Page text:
For the previous several years, village elections had been contested, but that ended. “In short order,” said Katz, “people realized we were making progress and things were changing,” and support solidified.
Since, Republicans fielded only one candidate, Landmark Inn proprietor Fred Schneider in 2018, when Democrats Dean and Cindy Falk were reelected.
Katz and the Democrats had championed paid parking, which began to generate $400,000 annually, and in the year the followed, funding and grantsmanship underwrote investment in streets, sidewalks and sewerage, not just downtown but throughout the village.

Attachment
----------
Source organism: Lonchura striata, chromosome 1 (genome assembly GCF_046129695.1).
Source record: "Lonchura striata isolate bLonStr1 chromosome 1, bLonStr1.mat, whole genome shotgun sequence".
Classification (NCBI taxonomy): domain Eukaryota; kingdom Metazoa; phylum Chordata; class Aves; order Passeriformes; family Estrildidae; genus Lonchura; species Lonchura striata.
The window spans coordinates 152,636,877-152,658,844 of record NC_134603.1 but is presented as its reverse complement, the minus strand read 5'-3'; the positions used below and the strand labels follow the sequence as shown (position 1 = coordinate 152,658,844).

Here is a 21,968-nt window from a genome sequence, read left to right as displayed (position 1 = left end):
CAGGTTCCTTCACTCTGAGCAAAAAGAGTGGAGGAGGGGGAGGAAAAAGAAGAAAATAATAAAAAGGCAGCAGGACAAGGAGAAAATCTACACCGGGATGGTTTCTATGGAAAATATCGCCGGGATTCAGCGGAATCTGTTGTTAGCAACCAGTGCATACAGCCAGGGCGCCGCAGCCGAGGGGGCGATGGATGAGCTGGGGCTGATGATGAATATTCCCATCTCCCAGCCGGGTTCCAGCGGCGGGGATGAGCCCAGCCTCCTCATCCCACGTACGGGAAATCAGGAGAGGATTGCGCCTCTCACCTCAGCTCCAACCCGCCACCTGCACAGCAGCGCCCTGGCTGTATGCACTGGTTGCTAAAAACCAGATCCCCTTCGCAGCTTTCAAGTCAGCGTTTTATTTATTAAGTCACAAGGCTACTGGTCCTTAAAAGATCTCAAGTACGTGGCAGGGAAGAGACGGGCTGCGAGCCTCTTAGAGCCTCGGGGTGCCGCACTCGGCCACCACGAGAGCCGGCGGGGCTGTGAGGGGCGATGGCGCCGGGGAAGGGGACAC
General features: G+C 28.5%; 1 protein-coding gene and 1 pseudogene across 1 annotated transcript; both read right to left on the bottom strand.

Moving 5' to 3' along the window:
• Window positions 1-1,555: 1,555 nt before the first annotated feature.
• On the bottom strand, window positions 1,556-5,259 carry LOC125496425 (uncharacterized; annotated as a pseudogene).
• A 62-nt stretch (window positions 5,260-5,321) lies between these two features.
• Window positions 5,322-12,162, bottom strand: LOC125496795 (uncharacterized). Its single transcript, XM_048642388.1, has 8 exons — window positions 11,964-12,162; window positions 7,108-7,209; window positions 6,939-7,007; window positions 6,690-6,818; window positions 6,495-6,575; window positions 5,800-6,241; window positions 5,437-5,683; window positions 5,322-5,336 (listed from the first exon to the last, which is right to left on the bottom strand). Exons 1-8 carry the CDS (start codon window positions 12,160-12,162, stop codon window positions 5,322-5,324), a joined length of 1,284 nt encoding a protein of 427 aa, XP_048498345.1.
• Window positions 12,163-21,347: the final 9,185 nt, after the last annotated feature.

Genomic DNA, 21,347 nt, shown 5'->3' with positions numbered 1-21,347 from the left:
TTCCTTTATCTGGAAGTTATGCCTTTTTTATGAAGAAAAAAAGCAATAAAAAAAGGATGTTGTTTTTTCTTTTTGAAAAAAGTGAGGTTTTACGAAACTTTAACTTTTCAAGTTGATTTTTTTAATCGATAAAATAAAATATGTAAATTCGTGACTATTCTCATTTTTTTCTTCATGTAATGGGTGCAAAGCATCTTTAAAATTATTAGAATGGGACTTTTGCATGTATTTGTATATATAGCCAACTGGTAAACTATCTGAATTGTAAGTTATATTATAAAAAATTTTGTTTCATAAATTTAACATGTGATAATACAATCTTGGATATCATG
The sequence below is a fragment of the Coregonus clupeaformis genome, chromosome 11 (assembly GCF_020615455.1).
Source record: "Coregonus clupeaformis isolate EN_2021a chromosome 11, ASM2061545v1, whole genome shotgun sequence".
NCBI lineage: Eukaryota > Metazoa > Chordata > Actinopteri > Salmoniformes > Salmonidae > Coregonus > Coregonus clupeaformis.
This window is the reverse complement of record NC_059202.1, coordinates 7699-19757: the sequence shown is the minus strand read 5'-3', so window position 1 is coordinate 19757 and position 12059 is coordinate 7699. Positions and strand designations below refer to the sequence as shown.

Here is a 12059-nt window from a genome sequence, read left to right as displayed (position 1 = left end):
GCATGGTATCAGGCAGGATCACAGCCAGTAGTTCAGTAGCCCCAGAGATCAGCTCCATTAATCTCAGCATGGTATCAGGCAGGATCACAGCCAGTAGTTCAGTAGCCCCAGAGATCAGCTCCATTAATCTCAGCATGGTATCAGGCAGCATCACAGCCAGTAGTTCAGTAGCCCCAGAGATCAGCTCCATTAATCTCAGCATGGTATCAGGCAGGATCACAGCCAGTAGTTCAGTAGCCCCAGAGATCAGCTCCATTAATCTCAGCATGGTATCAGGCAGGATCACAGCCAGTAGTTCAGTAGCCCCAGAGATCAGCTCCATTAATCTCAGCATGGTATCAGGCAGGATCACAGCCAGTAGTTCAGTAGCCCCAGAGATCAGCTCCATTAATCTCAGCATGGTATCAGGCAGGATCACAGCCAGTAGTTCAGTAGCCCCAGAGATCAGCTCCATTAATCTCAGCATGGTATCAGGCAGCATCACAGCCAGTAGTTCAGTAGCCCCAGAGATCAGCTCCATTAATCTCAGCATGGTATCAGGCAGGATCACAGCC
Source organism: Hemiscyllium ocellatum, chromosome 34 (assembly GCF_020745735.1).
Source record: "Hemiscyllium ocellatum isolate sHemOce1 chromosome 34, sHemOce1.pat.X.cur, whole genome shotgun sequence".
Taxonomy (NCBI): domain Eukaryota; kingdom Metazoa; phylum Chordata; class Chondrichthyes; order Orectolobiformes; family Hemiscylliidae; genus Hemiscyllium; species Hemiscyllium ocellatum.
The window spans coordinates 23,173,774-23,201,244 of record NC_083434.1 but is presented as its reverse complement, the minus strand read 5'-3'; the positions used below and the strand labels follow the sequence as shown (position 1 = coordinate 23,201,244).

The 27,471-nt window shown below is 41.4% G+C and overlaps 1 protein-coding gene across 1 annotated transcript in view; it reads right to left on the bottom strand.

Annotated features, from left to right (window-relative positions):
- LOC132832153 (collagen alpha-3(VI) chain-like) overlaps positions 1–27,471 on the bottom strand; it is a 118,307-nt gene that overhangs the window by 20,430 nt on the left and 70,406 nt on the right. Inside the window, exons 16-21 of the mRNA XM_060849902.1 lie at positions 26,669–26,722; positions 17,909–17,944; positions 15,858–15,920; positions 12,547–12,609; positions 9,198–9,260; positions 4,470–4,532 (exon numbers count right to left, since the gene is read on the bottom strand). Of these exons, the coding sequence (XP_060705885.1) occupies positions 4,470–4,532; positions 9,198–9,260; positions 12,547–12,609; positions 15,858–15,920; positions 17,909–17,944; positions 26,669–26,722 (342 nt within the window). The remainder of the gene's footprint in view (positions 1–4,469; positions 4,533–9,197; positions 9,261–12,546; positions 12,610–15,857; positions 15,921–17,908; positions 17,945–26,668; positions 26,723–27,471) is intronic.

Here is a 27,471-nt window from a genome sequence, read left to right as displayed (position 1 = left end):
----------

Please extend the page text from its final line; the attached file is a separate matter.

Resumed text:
The past year, however has been punctuated with controversy, from diagonal parking on lower Pioneer Street, a proposed apartment complex between Chestnut Street and Pine Boulevard, the addition of blinking lights at crosswalks and a zoning revision that would allow larger homes to be broken up into apartments.
A native of Delhi, Robbins said she was first asked to run for village office some 22 years ago by the late Stu Taugher, the longtime trustee, mayor and community leader, when she had recently moved to the village as a young pharmacist. She was intrigued, but wasn’t able to follow through at the time.
“I think it’s time we work together,” she said. “I’m hoping to represent the people of the community.”
While the Republican nominee, Robbins recalled her grandmother advising her when she first registered to vote. “You never vote along party lines,” the older women told the younger one. “You always vote for the best candidate.”
GOP Village Chairman Vince Casale his hope is “to get more voices on the Village Board.”